For me, this is the mark of a great book:
When you finish it, you feel as though you’ve been filled up. In a good way. With contentment, or angst, or even a righteous desire to go out and kick some vampire backside. Like, right now. With a sword.
The Greyfriar left me with that good, filled-up, feeling. I finished the last page wanting more — dare I say, squirming in my seat with a dire need to find out what was going to happen next — and there’s no higher praise, in my opinion. When you’re caught, you’re caught.
And I’m tight in the net, people. I want more Vampire Empire.
I recently interviewed the authors, Clay and Susan Griffith, interested to find out more about them, the book, and their process (they co-write and they’re married). The result is a great conversation with two lovely people.
They’re giving away three signed copies of the book to some lucky readers. Leave a comment in the blog to enter. Names will be drawn on Saturday, and announced here at the blog.
The Greyfriar, first book in the Vampire Empire series, is an alternate history. How did you approach your changes to historical facts, and what was your process for rebuilding the world after it’s overrun by vampires? And please, tell readers about your vampires! They’ve destroyed half the world in this book! How do your vampires differ from previous blood suckers? Are there distinct biological differences? They also have a complex and unique society. How did it develop?
Historically, we wanted to create a vampire society that was a direct opposite to the industrial world. Vampires live (or did before they conquered northern humanity) in a mobile, tribalistic, oral culture. But, as in real history, when mobile warlike societies conquer static kingdoms, both conquered and conqueror change.
The vampires themselves are a bit different than standard vamps. Ours are not undead humans; they are a parasitic species who co-evolved with humans over the millennia. But they still thrive on human blood. We created biological traits in these vampires that could explain all the myths and legends that rose up about these horrible creatures. The most important element for the world in our book is that they don’t fear the sun, but they suffer in the heat. That’s why humans fled their attacks by rushing to the tropics. Our vampires are brutal, nasty things. They are inveterate enemies of humankind.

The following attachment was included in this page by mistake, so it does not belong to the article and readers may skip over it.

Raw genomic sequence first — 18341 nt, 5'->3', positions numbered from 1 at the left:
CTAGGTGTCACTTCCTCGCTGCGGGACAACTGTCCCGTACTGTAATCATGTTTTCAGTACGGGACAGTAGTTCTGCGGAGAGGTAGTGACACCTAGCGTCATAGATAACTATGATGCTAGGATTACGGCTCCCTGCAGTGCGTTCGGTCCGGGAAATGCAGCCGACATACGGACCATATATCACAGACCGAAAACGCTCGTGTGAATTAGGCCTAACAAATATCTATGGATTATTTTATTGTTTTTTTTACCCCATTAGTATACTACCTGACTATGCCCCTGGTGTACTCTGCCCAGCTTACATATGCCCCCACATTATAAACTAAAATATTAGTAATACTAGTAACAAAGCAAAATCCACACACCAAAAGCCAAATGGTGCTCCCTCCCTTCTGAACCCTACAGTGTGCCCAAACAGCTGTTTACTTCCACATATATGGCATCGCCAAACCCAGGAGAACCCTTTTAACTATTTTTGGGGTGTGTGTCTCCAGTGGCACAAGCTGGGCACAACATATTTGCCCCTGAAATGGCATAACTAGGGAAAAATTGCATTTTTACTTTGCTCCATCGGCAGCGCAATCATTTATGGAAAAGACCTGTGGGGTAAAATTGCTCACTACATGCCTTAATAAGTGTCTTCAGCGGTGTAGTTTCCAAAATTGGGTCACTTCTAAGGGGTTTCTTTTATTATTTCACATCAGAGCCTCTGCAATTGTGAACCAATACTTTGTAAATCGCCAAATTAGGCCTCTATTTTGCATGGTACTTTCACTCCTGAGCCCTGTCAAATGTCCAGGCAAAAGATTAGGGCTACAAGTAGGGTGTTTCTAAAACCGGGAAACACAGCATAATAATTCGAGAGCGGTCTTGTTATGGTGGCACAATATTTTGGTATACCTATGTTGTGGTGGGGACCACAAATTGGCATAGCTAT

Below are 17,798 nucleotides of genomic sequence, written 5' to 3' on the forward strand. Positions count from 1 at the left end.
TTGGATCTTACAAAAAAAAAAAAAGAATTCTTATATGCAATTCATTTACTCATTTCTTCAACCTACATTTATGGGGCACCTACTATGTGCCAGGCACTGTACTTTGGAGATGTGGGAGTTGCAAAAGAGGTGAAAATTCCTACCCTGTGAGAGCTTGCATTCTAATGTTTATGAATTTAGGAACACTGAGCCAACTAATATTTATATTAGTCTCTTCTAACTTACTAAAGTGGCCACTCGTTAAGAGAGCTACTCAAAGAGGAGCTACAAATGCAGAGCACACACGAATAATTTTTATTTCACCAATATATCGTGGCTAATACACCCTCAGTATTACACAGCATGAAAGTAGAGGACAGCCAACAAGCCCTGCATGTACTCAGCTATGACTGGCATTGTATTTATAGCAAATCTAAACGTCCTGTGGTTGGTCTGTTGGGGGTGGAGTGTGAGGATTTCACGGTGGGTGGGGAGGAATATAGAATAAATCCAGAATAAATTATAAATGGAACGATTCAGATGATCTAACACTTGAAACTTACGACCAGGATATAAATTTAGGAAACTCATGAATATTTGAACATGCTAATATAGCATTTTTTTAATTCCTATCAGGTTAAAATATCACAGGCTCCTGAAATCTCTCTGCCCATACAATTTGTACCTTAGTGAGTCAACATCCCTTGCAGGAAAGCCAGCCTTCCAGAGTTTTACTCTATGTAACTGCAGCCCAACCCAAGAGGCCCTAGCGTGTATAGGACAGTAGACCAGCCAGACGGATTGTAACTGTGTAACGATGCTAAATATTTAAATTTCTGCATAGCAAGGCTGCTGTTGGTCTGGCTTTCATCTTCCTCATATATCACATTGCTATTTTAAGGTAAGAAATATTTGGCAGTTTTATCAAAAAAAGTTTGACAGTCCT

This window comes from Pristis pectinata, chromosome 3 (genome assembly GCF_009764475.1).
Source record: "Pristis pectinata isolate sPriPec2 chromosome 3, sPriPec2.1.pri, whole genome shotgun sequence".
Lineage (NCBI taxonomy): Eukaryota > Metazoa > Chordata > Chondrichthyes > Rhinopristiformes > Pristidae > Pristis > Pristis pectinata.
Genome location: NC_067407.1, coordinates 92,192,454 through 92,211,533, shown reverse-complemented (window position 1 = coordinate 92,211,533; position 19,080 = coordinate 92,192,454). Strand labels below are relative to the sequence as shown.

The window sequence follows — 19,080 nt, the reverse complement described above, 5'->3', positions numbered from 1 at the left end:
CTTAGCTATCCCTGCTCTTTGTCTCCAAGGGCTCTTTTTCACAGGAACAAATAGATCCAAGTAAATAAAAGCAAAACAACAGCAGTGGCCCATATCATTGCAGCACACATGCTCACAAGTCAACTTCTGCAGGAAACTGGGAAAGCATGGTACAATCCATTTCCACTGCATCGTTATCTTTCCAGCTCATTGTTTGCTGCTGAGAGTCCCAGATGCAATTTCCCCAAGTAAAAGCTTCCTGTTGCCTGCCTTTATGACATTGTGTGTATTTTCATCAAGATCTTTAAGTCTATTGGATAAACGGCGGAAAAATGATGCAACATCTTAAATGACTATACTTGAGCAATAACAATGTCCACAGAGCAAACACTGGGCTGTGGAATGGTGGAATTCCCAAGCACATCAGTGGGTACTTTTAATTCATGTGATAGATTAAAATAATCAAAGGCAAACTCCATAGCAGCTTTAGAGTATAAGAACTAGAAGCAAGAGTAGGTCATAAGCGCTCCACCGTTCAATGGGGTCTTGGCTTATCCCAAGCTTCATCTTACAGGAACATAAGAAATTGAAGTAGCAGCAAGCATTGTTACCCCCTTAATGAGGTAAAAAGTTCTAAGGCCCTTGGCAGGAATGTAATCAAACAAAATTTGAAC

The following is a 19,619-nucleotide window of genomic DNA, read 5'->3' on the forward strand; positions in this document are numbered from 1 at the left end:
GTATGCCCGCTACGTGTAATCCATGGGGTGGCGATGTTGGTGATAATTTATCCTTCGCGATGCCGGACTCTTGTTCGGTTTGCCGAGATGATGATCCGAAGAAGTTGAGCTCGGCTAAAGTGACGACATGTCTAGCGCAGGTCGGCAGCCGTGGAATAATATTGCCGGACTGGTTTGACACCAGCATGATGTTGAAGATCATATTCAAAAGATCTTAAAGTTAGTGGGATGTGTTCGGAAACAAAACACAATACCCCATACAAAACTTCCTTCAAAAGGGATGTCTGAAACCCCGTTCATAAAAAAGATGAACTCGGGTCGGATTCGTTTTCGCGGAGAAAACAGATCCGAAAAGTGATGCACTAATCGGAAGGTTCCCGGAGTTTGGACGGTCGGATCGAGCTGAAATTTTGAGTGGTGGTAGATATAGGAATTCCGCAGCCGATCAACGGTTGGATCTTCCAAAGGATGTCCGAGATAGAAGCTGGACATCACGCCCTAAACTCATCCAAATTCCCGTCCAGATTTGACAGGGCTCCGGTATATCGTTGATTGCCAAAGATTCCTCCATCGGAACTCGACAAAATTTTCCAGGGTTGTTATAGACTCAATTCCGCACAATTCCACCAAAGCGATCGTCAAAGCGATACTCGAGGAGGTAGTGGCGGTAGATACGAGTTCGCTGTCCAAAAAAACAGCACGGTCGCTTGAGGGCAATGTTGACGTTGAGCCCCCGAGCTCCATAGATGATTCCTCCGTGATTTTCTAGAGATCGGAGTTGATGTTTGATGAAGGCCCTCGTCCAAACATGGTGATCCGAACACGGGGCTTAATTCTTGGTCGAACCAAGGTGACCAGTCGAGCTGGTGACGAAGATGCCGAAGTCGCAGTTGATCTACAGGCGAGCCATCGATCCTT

Can you explain the origins of The Greyfriar, both his pulp antecedents, and the origin of name itself? A little bird told me that there’s a relation to both the Scarlet Pimpernel and Edinburgh Castle. Speaking of which, the same little bird also mentioned you have a personal connection to that place. Care to share?
We are both avid readers of the pulps, then and now. Let’s face it, there is always something mesmerizing and thrilling to have a hero as big as life and mysterious as hell jumping in to save the day. From the cloaked mask of The Shadow to the Scarlet Pimpernel’s derring-do, The Greyfriar owes his heroic pedigree to a lot of classic heroes. As for the personal connection, Edinburgh holds a special place in our hearts since we were married there fifteen years ago at Greyfriars Kirk. We love that old city and you couldn’t ask for better inspiration.
Princess Adele is the heir to Equatoria, which was formed around parts of the old British Empire. It encompasses parts of India, Arabia, North and East Africa with its capital in Alexandria. When humans from the north fled the vampires in the 1870s, they settled into tropical areas that they had already begun to colonize. However, they found that without the productive power of their northern states, it wasn’t quite so easy to have their own way with the locals. So the neo-Victorian, tropical states in our book are blends of the cultures of the invading northerners and the existing Arab or African or Indian. A whole lot has happened in the 150 years since the Great Killing so these new societies are both similar and very unlike the colonial tropical states that existed in the real world.